Sexual Health Rankings™ presents Sex Stories, a weekly roundup of sexual health news from around the country.
One-third of Teens Do Not Discuss Sexual Health with Physicians (Medical News Today)
This study examined discussions about sexual health between physicians and adolescents. Researchers recorded office visits and found that two-thirds included any discussion of sex. Talks generally lasted more than 35 seconds and were started by the physician. They were more likely if patients were female, older, or African-American, when confidentiality was clear, and during longer visits.
The AIDS Healthcare Foundation (AHF) opened its newest Men’s Wellness Center in Brooklyn, N.Y., at the Gay Men of African Descent’s (GMAD) facility. The Center’s goal is to make STD testing easy to access and affordable as well as to encourage regular sexual health screenings.
An effort to put a California law allowing transgender students to choose bathrooms and sports teams is one step closer to going to a vote. Opponents of the law, which went into effect Jan 1, gathered enough signatures to make the law eligible. Counties must now verify each signature to see if there is enough to put the referendum on the ballot in November.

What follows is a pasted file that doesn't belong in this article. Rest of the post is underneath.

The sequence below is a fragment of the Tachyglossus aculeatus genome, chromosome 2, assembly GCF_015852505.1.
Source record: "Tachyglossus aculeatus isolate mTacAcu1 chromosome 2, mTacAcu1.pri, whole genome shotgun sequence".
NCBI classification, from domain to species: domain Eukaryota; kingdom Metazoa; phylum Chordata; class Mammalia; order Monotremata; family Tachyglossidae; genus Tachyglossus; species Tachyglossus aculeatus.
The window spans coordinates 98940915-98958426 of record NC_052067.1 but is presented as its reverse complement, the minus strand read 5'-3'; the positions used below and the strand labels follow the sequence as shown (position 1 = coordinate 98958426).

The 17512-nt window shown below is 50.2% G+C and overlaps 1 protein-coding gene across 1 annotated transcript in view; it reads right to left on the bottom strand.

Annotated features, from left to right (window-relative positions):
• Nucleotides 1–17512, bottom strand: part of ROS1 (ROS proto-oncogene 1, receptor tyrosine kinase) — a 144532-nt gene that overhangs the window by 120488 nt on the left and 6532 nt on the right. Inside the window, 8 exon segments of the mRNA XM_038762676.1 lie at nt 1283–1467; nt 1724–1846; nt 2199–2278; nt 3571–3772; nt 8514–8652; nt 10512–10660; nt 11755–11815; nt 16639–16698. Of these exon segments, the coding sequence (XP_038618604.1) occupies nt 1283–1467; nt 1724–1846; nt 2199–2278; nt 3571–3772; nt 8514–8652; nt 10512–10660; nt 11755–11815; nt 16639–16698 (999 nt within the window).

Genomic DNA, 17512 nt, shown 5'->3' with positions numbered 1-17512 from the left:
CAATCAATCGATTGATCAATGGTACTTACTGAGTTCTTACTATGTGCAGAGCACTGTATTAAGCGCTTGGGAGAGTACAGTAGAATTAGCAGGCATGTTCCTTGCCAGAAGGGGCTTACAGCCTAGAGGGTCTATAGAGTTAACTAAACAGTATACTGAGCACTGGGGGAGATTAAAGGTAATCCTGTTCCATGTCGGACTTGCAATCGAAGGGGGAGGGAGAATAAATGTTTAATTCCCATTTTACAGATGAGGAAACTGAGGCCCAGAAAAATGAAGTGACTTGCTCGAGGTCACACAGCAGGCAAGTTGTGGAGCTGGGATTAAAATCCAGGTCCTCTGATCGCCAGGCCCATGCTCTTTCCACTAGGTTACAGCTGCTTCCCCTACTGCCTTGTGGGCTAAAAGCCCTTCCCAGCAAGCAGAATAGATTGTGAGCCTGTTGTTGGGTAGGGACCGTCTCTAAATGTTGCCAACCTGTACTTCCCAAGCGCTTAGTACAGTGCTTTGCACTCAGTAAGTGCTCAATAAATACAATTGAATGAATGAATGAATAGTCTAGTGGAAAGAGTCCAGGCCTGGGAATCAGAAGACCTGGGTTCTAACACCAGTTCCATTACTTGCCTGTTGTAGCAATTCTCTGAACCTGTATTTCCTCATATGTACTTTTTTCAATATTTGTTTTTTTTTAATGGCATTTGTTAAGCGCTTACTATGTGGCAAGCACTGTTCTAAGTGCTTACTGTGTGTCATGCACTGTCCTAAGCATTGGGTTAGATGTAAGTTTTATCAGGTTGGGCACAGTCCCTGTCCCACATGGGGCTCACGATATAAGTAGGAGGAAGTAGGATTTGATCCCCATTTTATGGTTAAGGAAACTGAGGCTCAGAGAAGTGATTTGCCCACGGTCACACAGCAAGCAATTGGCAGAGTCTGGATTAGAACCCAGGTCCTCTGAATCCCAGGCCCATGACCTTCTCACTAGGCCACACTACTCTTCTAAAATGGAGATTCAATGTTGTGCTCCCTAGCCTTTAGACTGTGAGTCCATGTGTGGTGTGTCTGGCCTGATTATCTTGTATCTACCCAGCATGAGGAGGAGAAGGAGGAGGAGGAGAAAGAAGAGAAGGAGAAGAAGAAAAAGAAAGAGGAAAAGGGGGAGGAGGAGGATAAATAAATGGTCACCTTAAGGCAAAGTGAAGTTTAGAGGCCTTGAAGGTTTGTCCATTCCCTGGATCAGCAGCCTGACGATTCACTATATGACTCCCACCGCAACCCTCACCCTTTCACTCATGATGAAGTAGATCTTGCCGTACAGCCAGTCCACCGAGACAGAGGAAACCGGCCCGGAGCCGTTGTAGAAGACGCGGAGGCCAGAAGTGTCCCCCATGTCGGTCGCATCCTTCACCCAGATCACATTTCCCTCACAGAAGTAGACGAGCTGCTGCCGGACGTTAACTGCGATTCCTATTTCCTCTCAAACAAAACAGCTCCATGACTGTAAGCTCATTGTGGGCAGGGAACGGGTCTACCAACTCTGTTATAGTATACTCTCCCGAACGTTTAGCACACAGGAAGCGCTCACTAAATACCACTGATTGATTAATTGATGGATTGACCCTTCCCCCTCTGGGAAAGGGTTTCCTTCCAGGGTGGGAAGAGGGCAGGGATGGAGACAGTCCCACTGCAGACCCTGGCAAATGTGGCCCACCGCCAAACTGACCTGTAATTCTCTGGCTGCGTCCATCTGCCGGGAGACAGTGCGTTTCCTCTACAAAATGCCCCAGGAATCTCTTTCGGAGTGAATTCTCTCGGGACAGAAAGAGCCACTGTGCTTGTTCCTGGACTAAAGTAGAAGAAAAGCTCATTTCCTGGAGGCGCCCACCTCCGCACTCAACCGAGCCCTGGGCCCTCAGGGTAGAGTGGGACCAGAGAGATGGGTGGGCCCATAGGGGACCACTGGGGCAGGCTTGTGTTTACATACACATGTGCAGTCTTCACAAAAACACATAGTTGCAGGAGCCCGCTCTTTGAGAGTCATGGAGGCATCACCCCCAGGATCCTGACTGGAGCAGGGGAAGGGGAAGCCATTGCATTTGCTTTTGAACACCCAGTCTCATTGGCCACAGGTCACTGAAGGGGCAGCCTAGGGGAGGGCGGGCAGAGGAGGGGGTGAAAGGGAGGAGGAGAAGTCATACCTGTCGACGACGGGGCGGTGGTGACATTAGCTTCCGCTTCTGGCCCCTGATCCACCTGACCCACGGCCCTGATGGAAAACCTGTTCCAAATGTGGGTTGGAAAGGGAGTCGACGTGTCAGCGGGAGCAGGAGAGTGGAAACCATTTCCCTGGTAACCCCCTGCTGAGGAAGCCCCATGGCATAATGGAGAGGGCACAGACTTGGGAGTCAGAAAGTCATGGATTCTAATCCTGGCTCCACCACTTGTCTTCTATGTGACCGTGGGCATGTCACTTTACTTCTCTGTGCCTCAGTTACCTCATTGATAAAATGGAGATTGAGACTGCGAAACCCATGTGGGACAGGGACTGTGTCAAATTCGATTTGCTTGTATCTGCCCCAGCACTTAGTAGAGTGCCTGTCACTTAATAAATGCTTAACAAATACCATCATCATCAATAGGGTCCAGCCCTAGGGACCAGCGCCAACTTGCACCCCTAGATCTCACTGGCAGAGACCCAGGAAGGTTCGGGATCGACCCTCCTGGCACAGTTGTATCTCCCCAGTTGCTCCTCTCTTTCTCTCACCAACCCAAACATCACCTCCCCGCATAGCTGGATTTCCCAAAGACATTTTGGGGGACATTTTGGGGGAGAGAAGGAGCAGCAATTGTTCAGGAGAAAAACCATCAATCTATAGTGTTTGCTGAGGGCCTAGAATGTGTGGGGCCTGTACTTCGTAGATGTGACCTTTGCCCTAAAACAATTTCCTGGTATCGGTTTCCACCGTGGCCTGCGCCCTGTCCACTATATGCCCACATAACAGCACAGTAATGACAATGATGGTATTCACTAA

A survey of inmates in nearly 600 prisons identified a Montana State Prison as having one of the highest rates of sexual violence. The prison reported rates of inmate-on-inmate and staff-on-inmate violence at four and five times higher than the national average respectively. Prison officials disagree with the results.
Ohio also reported higher-than-average rates. For more information, click here.
Cornell Revamps Sexual Assault Policies, Takes Proactive Approach (Huffington Post)
Rather than wait for a sexual assault controversy to occur, Cornell officials began changing policies immediately. The cases are handled by a different administrator and have a less rigorous burden of proof for the victim. The changes were made based on both a student-faculty council and extensive input from students.
Reaching Out to Prevent HIV in High-Risk Youth (USA Today)
Chicago is leading the way in creative programs that reach youth at-risk for HIV. A team of three hospitals, 60 community organizations, and dozens of health care providers are creating unique programs that reach youth in their spaces (e.g. bathhouses). Additionally, they’re excelling at the “linkage to care” model which focuses on the patients and helps them overcome individual barriers